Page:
iPhone 3G to lure pre-payers to contracts - survey
20 per cent of Brits want a Jesus Phone
One in five Brits would like to buy a 3G iPhone, but more would put down their hard-earned if O2's tariffs were less pricey.
So claims market watcher GfK NOP on the back of an online survey carried out over the past weekend. It talked to 750 people, and the results were "weighted to give a nationally representative sample of UK mobile phone owners".
The research revealed that 68 per cent of the UK's mobile phone owners haven't even heard of the 3G iPhone, suggesting Apple's marketing is not perhaps as pervasive as some observers have assumed.
That figure falls to three per cent if you focus on the 16-24 age range, and, perhaps surprisingly, only 44 per cent of folk over 60 haven't hear of the iPhone 3G.
That leaves 20 per cent of phone owners keen to have a second-gen Jesus Phone. A further seven per cent said they'd like one too, but not at what O2 wants off them each month for airtime.
Now we know that O2's unlikely to get pay-as-you-go iPhones out in the near future - closer to Christmas, in fact - pre-pay customers make have changed their mind about the Apple handset. But when NOP conducted its survey 16 per cent of PAYG customers said they'd consider switch to a monthly subscription to get an iPhone.
Of that 16 per cent, two-thirds said they'd rather have an 18-month contract than a pre-pay handset.
It's clear then that the subsidy O2 is applying to the handset is going to win over mainstream punters put off by the original iPhone's high price and the unsubsidised price of the PAYG 3G iPhone.
"O2 and Apple have addressed most of the barriers which held back mass-market take-up of the original iPhone, so we expect the iPhone 3G to sell well," said GfK director Anders Nielsen.
@Muzchap - that made me laugh!!
Muzchap, you need to CALM DOWN a bit, fella... and while you're there, how about we start dealing in some real evidence here rather than your own bizarre rhetoric....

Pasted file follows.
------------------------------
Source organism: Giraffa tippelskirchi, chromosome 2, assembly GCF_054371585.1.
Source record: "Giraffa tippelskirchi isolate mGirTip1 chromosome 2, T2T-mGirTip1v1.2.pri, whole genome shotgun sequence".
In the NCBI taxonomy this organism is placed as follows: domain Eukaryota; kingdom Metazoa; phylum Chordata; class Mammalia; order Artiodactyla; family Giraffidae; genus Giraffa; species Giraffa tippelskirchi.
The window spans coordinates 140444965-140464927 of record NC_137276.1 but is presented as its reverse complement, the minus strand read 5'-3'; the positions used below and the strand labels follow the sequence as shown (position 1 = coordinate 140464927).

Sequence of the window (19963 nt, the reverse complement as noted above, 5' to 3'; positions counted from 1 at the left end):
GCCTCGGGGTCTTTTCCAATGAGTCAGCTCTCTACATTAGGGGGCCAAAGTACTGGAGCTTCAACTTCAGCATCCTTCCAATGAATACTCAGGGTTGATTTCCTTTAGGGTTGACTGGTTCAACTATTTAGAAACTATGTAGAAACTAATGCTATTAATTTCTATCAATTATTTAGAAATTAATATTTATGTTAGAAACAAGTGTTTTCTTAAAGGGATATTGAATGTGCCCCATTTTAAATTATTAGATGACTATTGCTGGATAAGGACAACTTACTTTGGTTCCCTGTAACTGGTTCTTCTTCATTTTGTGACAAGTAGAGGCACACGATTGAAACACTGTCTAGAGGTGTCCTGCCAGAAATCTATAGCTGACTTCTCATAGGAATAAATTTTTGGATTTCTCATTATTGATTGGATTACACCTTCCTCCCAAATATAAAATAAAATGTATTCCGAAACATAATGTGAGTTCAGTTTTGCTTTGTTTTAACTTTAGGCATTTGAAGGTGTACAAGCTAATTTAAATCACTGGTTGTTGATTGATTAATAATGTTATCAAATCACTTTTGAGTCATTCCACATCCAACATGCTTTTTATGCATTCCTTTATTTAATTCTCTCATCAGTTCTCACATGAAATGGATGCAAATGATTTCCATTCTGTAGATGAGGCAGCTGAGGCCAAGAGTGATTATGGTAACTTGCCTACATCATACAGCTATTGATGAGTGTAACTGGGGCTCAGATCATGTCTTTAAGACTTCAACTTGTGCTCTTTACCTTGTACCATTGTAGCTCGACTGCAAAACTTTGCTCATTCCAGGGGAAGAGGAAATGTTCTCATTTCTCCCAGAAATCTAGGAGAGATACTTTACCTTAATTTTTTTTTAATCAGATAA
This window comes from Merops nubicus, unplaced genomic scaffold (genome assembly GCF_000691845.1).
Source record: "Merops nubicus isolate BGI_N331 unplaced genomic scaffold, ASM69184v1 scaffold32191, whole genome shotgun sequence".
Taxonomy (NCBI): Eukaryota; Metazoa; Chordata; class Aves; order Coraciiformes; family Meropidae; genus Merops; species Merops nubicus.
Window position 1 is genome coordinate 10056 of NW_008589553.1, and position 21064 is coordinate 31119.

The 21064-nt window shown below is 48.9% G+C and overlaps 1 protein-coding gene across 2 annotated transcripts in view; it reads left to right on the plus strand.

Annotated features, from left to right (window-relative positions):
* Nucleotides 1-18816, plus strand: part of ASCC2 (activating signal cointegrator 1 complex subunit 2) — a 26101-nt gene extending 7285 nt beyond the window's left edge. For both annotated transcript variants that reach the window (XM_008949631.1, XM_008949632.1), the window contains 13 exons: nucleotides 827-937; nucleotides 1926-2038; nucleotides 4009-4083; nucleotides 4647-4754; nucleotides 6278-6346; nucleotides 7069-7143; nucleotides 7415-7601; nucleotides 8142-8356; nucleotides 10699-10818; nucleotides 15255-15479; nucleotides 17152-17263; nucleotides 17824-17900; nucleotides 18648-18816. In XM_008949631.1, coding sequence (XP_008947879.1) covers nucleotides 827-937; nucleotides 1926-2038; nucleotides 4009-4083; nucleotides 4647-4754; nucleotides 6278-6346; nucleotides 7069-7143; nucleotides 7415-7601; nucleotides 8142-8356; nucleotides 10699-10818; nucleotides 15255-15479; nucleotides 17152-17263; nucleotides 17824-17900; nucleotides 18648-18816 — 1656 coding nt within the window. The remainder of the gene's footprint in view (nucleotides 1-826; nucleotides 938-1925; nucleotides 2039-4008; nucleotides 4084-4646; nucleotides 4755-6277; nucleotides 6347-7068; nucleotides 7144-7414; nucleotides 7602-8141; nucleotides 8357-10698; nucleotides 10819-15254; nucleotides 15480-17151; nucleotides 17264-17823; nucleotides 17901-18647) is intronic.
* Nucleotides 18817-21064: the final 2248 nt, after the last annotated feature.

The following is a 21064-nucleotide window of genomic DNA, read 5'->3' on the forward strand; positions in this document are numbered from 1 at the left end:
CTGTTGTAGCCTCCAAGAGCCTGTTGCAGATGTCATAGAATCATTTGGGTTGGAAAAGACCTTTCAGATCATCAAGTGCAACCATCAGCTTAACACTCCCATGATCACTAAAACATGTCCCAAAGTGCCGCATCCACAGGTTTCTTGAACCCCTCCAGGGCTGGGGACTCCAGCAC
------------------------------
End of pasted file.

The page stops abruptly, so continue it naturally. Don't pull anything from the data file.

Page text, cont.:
Fact: GfK NOP did this study off their own backs (for PR purposes you might say). The results would not have been published by the agency if they had done the research on behalf of either O2 or Apple as it wouldn't be GfK's intellectual property. And before you ask, I work in O2's marketing department, so I'm pretty confident in this statement.
Fact: 750 is a perfectly respectable sample size, regardless of the entire population 'universe'. Your own logic on this might sound right to you, but it's cobblers. There comes a point where surveying more and more people has no discernable impact on the outcome. You'd need to understand stats to appreciate what I'm talking about here. A sample of 750 out of 64 million is infinitely more reliable than a sample of 30 out of 100.
Fact: The soup analogy is absolutely spot on. You my friend are not.
Fact: No corporate 'big cheese' as you put it would stay in his/her job long if (s)he just employed agencies to tell him/her what he wants to hear. The research agency wouldn't last long either, nor would they put their name to research that was fudged to tell the right story.
Market research / polling is a totally respectable industry - it's the (ab)users of the data that give it a bad rep.
I thought competition was supposed to work in our favor...
Come on, Microsoft. Where's Aero Mobile? Windows CE 5 is proven and more than capable. Just give us a graphics accelerated thumb friendly front end and a web browser that shames Safari already.
I swear, I miss when companies went overkill to outdo their competition. I'm just so sick of this "the least we can do" approach that most are taking now (see Nintendo and their slightly-faster-Gamecube-with-accelerometers).
Mine's the depressed looking one saddened by the lack of willingness to compete.
Facts vs propaganda
OK, there are two types of surveys - the ones companies use to understand the market and the ones used to puff up thier new product. Can you guess which one Apple were paying their money for?
Surveys are extremely easy to manipulate; for example, an on-line survey will naturally include a much higher percentage of technophiles than a phone survey. A survey that sends out 10000 emails and counts only the first 1000 will get an even higher percentage of technophiles than would be found in the population.
If the survey was a pop-up window on iTunes website, and it offered the chance of winning an iPhone, then I'd suggest that the only people who would fill in the survey would be those who wanted an iPhone.
I want to see a link to a description of the way the survey group was selected before I believe this.
Where's the Linux angle on this?
Usually we should have two or three freetards chipping in and being totally OT and irrelevant by now....?
re: I was in the market for a PAYG iPhone.....
Unfortunately, due to the very low level of stock that Apple is supplying O2, O2 had to postpone plans for PAYG.
The company makes far more profit on contracts and with the pitifully small stock (believe me the 'few dozen units per store' that O2 claims is balderdash – it’s a lot worse than that), it doesn’t make financial sense for it to offer PAYG when so many (more profitable) customers want iPhones.
If Apple had supplied O2 and CW with the amount of units each company wanted, PAYG would be on offer – you’re blaming the wrong company.
Sucks for would-be PAYG customers – but it’s amazed me how many disgruntled would-be PAYG owners on forums, are acting like they’re premier customers and that their £10 per month could make or break O2.